When Louisville and Alabama take the field in Orlando in less than three weeks, it will be the first time the two teams have met in 27 years and eight months. As you are well aware, but it never hurts to hear it again, Louisville beat Alabama 34-7 that day in the Sunkist Fiesta Bowl. The Cards led 25-0 after the first quarter. They routed the Crimson Tide. It was...ok ok, sorry. This post is not supposed to be a recap of that game where Browning Nagle shredded the Tide’s defense. It’s not.
A lot has happened with these two programs in the last 27 years and eight months. Both have had their share of success. Both have had down years. Both have had several head coaches. One is clearly thought of as a football powerhouse. The other is coached by Nick Saban. One is consistent and traditional. The other is all over the map and gained popularity by playing on any day of the week just to get exposure. Let’s take a look at the similarities and differences in the two programs since that wonderful day in Tempe, Arizona.
‘Bama clearly has the edge in this one. Louisville sniffed the thought of making a National Championship game in 2006 and had playoff aspirations in 2016, but that’s all. Alabama has won six National Titles just in this time frame, with five of those happening since 2009. Quite impressive.
-Louisville - 0
-Alabama - 6 (‘92, ‘09, ‘11, ‘12, ‘15, ‘17)
Heisman Trophy Winners
Here is something we can come close in. With all of the tradition that Alabama football has, it somehow took until 2009 for them to get their first Heisman Trophy winner when Mark Ingram hoisted the trophy. They would add another in 2015, but Louisville quickly cut into that lead one year later with Lamar Jackson.
-Louisville - 1 (Lamar Jackson, 2016)
-Alabama - 2 (Mark Ingram, 2009; Derrick Henry 2015)
We win this battle big time. Not many out there can compete with how many conferences we have been in. Is this worth bragging about? Sure, why not? Louisville was Independent when they owned ‘Bama in the Fiesta Bowl. Since then, the Cards have found four new homes. Hopefully, this one is going to last a while. Alabama has been in the SEC for quite some time.
-Louisville - 5 (Independent ‘75-’95, Conference USA ‘96-’04, Big East ‘05-’12, AAC ‘13, ACC ‘14-pres)
-Alabama - 1 (SEC 1933)
These speak for themselves. Alabama has clearly been more successful with their regular seasons. Louisville has had to endure Cooper and Kragthorpe years, to be fair.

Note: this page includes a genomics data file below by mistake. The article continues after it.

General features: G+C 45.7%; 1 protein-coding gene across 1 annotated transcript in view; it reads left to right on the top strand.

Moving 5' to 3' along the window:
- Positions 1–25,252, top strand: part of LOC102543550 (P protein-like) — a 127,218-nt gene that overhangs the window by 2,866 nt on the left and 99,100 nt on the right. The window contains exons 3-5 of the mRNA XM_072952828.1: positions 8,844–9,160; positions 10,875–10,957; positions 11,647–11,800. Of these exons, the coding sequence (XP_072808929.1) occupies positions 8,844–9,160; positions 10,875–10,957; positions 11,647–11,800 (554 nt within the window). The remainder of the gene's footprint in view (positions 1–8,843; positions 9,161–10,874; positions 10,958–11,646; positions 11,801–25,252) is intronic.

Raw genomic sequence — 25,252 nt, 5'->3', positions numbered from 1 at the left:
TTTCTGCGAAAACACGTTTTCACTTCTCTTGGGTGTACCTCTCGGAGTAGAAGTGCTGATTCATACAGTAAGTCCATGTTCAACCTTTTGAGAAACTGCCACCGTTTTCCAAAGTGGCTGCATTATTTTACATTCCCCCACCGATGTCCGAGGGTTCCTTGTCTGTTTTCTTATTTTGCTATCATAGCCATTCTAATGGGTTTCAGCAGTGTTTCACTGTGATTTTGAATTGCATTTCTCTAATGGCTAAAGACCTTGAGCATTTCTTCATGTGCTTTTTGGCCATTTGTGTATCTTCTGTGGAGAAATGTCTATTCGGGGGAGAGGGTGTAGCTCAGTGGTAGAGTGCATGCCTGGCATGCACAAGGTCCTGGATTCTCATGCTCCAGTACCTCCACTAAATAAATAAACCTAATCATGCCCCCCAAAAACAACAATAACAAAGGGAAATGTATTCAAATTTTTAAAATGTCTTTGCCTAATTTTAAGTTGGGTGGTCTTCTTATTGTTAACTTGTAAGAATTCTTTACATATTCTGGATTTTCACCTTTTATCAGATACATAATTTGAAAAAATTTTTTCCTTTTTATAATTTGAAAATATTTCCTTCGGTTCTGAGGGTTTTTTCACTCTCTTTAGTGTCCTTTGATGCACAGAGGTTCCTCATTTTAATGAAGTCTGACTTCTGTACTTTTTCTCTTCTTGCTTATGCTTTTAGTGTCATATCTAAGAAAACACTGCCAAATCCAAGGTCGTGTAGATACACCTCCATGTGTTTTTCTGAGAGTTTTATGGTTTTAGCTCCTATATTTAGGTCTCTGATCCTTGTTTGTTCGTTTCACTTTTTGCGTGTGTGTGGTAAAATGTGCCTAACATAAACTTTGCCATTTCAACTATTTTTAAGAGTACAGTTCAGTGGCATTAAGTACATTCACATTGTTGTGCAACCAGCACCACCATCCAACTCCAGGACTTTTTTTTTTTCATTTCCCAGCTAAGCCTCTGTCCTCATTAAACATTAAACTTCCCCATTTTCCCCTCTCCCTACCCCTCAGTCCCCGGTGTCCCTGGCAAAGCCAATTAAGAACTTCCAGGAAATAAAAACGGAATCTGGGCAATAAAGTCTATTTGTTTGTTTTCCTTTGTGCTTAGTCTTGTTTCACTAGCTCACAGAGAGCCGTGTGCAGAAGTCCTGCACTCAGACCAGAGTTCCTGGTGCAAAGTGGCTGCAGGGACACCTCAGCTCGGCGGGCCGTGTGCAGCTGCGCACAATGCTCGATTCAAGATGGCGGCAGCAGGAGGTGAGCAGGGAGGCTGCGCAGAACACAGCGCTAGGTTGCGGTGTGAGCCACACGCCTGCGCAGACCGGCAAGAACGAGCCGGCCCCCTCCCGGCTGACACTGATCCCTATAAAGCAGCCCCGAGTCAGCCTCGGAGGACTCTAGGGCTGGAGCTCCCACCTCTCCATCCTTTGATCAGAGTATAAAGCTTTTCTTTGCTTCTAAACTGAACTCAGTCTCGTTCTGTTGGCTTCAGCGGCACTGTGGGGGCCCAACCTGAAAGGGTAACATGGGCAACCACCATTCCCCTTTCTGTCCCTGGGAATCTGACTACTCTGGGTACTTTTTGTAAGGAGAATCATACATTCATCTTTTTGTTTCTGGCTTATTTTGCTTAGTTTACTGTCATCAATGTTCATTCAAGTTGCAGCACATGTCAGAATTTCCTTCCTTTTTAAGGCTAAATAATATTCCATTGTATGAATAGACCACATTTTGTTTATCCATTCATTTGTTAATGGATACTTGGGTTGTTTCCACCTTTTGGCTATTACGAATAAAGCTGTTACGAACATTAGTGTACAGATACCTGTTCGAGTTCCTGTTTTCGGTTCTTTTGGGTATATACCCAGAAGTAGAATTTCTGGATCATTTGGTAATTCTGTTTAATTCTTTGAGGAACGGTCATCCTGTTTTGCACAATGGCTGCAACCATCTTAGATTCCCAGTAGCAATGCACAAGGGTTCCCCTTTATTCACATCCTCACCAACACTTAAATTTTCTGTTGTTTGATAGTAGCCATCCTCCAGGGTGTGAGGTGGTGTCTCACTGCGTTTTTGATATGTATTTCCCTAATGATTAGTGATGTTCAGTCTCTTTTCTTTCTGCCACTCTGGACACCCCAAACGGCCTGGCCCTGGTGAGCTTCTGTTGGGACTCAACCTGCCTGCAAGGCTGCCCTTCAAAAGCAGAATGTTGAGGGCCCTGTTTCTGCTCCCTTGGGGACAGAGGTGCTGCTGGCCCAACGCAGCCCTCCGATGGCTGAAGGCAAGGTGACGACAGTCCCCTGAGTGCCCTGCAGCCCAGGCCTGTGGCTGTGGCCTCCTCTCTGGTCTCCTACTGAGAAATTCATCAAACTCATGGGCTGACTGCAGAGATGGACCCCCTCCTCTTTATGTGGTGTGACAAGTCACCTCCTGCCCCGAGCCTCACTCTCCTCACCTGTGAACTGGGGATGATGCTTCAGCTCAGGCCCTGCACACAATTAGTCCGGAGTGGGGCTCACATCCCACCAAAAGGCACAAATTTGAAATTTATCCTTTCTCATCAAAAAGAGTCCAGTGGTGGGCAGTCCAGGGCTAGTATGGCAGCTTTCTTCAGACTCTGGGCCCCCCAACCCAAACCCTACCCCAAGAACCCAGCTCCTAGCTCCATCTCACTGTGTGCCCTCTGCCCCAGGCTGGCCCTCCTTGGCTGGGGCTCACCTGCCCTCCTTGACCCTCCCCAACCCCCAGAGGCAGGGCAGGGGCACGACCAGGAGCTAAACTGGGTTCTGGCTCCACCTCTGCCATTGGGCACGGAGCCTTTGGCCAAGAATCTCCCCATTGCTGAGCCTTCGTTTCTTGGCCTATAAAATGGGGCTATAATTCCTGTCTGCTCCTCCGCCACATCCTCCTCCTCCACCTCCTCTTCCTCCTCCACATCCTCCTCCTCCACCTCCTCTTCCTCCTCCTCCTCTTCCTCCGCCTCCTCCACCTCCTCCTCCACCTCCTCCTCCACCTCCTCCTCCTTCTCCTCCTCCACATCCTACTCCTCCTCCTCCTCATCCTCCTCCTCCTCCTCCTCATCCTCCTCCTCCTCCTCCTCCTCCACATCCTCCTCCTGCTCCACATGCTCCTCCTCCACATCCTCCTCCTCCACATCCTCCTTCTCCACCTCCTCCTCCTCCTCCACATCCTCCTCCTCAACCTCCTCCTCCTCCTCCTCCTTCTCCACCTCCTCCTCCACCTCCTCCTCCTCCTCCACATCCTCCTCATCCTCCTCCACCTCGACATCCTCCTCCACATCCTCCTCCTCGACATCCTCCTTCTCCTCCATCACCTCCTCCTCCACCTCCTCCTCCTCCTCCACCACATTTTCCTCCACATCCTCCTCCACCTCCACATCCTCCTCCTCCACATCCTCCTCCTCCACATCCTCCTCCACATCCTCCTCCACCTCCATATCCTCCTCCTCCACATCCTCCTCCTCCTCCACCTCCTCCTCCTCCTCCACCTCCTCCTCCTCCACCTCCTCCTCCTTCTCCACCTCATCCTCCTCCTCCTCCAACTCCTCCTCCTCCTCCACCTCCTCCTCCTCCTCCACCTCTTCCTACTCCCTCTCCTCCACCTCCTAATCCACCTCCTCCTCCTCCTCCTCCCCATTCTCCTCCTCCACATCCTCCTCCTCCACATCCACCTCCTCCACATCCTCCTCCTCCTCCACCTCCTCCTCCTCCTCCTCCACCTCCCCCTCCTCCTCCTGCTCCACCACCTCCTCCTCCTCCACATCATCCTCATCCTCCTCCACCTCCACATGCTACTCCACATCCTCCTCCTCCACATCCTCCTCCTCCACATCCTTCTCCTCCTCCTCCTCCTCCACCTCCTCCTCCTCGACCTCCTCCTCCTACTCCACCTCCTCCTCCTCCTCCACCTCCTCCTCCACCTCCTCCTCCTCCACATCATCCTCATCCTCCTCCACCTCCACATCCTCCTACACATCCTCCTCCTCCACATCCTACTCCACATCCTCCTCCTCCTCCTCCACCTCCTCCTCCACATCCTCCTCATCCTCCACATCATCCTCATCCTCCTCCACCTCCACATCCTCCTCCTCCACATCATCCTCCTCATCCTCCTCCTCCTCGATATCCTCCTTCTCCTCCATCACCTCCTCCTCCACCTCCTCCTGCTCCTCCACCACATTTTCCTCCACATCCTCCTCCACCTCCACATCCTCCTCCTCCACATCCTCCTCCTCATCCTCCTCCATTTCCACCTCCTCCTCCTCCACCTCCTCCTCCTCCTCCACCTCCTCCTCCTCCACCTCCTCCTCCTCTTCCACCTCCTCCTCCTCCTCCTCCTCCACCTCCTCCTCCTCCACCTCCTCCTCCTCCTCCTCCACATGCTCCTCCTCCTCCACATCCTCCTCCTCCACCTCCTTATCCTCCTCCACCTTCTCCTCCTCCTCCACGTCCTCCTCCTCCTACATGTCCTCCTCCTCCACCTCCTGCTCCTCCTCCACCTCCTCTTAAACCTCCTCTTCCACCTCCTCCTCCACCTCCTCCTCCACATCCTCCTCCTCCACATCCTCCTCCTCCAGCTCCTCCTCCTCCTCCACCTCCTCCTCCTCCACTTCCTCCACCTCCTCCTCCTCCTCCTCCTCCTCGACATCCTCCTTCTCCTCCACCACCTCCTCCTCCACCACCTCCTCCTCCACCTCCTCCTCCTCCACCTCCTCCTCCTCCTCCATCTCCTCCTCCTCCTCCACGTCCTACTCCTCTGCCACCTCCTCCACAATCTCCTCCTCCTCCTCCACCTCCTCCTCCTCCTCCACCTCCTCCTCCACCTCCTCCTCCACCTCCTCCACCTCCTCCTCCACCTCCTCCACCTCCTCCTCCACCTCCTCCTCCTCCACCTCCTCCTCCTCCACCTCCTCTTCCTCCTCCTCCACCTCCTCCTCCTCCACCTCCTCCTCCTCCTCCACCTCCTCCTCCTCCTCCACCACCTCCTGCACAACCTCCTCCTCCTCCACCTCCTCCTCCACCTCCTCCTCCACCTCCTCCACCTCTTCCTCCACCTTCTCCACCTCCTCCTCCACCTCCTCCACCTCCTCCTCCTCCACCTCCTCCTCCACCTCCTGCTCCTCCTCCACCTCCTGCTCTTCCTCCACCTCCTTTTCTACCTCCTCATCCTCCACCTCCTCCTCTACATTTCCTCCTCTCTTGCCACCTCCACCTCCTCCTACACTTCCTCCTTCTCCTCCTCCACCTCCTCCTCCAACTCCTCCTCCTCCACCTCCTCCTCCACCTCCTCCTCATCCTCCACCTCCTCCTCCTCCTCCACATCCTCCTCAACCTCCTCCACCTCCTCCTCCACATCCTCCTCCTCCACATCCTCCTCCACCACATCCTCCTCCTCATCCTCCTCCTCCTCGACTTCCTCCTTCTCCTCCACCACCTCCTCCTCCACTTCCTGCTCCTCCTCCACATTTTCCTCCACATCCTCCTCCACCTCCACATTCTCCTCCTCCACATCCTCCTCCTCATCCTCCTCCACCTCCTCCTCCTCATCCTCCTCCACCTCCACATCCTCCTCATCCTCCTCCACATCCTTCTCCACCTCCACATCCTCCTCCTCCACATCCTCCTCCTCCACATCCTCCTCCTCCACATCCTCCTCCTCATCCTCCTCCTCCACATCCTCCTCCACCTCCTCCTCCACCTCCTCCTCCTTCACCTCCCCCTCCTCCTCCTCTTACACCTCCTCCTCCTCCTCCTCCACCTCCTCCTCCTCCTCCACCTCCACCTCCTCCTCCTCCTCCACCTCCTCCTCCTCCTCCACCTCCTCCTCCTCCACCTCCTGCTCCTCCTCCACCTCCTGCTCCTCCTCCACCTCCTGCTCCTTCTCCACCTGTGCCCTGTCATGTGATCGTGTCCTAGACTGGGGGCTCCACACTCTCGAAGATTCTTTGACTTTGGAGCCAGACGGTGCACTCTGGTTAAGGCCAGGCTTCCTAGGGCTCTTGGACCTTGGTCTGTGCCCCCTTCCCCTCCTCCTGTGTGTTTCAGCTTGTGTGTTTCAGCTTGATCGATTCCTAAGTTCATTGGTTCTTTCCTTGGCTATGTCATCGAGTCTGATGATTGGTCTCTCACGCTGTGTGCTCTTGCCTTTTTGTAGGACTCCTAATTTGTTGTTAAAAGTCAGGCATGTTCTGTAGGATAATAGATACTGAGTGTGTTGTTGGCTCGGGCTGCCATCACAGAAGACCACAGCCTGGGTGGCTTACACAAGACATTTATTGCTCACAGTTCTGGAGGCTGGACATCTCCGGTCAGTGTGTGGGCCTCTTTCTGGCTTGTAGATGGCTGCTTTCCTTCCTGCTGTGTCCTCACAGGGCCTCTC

-Louisville -203-127 (61.5%)
-Alabama - 262-86 (75.3%)
Although these numbers are similar, it is probably for different reasons. When Louisville loses a coach, it is usually because they left for a bigger job, with the two exceptions of course. When Alabama loses a coach, it’s likely because he didn’t win a National Championship. That’s just the way the programs have been. Louisville has been seen as a stepping stone for quite a while, and Alabama is the destination job. They finally found their man in Saban, who went 7-6 in his first season in 2007, and has lost 14 games in the 10 years after that. That seems ridiculous.
-Louisville - 7 (Schnellenberger, Cooper, Smith, Petrino, Kragthorpe, Strong, Petrino)
-Alabama - 6* (Stallings, DuBose, Franchione, Price, Shula, Saban) plus one interim in ‘06.
*Mike Price was hired in December 2002 and fired before ever coaching a game in 2003 after being seen in a strip club in Pensacola, Florida. This was shortly after he had also been reprimanded for late-night drinking outings near campus bars in Tuscaloosa. Joe Kines was the interim head coach for the 2003 season. Hey, we have never had that happen at Louisville, so that’s a plus.
This has nothing to do with anything. I just wanted to see how many times that each team had beaten Kentucky since that bowl game. Of course Louisville has had more chances, but 22 losses have been inflicted on the Cats in this time frame. Always a good thing.
-Louisville - 15 times
-Alabama - 7 times
Alabama was pretty average in the late ‘90s and early 2000s, which was when Louisville started to gain some traction as a football program. UofL kept climbing and climbing and hit a high level in 2006, winning the Orange Bowl. Bobby Petrino left for the 2007 season. What else happened in 2007? Nick Saban took over at Alabama. The two programs went completely opposite directions. Louisville took three years off from playing football and everything that was built up was pretty much destroyed, going 15-21 in three seasons. Alabama went 33-8 and won a National Championship in that time, the same year that Louisville went 4-8.
Since then, Louisville has been trying to build back up to be a nationally respected program and try to get a seat at the big boy’s table. Back-to-back wins over Florida State and having a Heisman winner are steps in the right direction. Beating Clemson while they are the current powerhouse that they are and getting into the College Football Playoff are the next steps to earning those respected stripes. Alabama just continues to roll and do what they do, obliterate teams and win National titles.
Actually, I know something else that could earn the UofL program some respect. A win on September 1 in Orlando should do it. How about 34-7?